Budget Watch

After Cayetano move, impossible to ratify 2021 budget on time – Lacson

JC Gotinga

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After Cayetano move, impossible to ratify 2021 budget on time – Lacson

PANFILO LACSON. Senator Panfilo Lacson presides over on Tuesday, September 29, 2020, the Committee on Finance Subcommittee C hybrid hearing on the proposed P344.5 million budget of the Dangerous Drugs Board (DBB) and the P2.75 billion of the Philippine Drug Enforcement Agency (PDEA) for 2021. Photo by Joseph Vidal/Senate PRIB

Senator Panfilo Lacson says the House of Representatives' postponement of its final reading of the budget bill was 'not a good judgment call,' and may lead to a reenacted 2020 budget

It has become virtually impossible for Congress to ratify the 2021 national budget bill on time, and the 2020 national budget is now “as good as reenacted,” Senator Panfilo Lacson said on Wednesday, October 7.

The House of Representatives had prematurely suspended its session on Tuesday, October 6, and deferred the 3rd and final reading of its version of the 2021 General Appropriations Bill (GAB) by a month.

Because of that, Lacson said there would be too little time left for the Senate to finish scrutinizing the budget bill in time for President Rodrigo Duterte to sign it before the end of the year.

This would force the government to operate under a reenacted 2020 national budget at least during the first weeks of the new year. The country would then miss out on appropriations in the 2021 budget measure geared toward responding to the COVID-19 health and economic crisis.

“Wala na, good as reenacted na ‘yung budget natin. There is no way for the Senate na matapos ‘yung budget, and even Malacañang, na ma-approve ‘yung budget before the year-end,” Lacson told reporters in a web conference.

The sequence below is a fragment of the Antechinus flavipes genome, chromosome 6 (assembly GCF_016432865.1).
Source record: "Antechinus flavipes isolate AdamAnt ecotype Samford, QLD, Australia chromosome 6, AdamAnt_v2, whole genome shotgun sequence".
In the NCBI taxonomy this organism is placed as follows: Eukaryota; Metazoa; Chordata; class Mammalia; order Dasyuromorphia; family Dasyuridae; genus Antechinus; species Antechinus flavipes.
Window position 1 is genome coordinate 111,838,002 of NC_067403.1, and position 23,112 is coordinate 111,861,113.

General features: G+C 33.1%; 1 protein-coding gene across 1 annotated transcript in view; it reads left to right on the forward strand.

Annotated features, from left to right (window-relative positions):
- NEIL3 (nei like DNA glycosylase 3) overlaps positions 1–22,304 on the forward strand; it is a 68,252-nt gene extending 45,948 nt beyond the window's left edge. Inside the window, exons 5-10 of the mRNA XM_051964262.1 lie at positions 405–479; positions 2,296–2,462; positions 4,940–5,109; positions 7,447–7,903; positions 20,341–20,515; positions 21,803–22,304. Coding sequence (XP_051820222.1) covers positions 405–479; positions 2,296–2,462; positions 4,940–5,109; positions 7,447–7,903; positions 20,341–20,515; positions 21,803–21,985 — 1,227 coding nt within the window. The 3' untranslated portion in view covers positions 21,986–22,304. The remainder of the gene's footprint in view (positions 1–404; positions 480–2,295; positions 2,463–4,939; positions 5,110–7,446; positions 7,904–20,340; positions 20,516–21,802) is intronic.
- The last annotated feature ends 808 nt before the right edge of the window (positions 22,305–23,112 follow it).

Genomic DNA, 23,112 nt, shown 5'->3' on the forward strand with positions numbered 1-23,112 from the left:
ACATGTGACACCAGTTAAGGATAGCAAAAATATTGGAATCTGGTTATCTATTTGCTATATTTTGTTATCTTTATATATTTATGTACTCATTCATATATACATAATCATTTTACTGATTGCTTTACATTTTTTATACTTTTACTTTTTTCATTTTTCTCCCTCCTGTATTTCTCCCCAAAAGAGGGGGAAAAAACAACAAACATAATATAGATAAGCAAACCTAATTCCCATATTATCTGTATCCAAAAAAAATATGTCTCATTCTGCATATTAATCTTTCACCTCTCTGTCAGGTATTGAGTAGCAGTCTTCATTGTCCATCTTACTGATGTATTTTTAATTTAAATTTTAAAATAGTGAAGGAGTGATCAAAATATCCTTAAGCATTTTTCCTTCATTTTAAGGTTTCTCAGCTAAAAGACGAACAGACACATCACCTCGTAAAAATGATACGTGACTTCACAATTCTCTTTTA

(That’s it, our budget is as good as reenacted. There is no way for the Senate to finish the budget, and even for Malacañang to approve the budget before the year-end.)

The Senate had expected the House to pass its version of the 2021 GAB before the two chambers of Congress suspend session from October 15 to November 15. But on Tuesday, House Speaker Alan Peter Cayetano moved to approve the budget bill on 2nd reading and then immediately suspend session, a week ahead of schedule. Cayetano’s allies in the House majority backed his move.

Senators counted on receiving the House’s final version of the budget bill by October 14 so they could begin working on it during the break from session. With the House’s move, the Senate would be receiving the bill a month later, after session resumes on November 16.

Senate President Vicente Sotto III and finance committee chief Senator Sonny Angara immediately expressed concern that this would result in delays in the budget process.

“First, sayang ‘yung isang buwan. Kasi kung na-transmit sa amin ‘yan ng October 14, sinisigurado namin ‘yan, mayroong ample time ‘yung Malacañang to study, veto, and approve the GAA (General Appropriations Act) ng 2021,” said Lacson, one of the Senate’s toughest budget watchers.

(First, that’s one month wasted. Because, if it were transmitted to us on October 14, we guarantee that there would have been ample time for Malacañang to study, veto, and approve the General Appropriations Act for 2021.)

Normally, after the arduous and lengthy process of debates and scrutiny of the budget bill on the Senate floor, both chambers of Congress reconcile differences in their versions of the measure before submitting it to Malacañang, which then studies it before the President signs or vetoes it.